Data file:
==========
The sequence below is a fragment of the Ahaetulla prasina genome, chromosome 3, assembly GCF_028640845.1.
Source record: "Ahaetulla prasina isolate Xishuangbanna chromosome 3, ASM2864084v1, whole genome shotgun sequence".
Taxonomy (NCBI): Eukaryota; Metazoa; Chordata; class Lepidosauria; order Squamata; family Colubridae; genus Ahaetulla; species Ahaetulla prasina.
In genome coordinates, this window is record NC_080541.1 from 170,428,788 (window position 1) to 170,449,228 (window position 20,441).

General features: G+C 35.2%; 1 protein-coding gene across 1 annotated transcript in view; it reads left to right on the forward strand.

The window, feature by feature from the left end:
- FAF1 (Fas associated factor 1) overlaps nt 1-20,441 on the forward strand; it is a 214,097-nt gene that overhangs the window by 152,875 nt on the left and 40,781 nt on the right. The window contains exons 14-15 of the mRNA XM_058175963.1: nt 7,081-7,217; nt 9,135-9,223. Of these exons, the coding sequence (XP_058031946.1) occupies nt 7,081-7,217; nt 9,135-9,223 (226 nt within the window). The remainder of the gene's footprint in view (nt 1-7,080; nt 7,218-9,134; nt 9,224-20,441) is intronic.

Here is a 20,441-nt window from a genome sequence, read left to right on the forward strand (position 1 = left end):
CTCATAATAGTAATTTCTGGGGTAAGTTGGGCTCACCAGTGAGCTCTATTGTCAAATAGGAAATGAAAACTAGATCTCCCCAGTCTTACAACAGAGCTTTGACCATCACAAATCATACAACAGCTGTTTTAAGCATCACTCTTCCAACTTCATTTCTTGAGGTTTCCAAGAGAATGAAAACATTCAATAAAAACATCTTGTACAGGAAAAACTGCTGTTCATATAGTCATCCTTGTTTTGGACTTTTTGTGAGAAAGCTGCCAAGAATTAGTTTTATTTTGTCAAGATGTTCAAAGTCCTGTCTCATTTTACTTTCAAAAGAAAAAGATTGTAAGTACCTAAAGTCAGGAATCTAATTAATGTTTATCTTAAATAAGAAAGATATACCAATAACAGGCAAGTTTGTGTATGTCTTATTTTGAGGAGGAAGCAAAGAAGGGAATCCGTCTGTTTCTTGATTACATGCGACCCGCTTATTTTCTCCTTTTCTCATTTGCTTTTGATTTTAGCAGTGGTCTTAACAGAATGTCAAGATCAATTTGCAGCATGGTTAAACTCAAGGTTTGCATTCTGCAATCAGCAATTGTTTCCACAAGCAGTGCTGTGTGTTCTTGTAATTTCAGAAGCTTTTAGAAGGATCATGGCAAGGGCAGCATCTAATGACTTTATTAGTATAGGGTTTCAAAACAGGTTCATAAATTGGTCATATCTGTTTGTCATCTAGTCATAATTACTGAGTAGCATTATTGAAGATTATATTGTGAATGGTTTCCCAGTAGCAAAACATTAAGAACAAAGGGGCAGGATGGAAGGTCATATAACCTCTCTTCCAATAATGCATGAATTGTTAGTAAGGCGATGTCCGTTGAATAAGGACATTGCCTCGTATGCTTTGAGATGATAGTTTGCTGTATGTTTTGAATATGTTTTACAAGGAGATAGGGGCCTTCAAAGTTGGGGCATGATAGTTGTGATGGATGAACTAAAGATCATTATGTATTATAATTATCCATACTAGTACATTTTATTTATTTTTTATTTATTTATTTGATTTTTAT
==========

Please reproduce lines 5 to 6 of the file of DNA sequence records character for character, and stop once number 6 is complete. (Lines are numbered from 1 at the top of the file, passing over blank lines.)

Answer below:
General features: G+C 35.2%; 1 protein-coding gene across 1 annotated transcript in view; it reads left to right on the forward strand.

The window, feature by feature from the left end: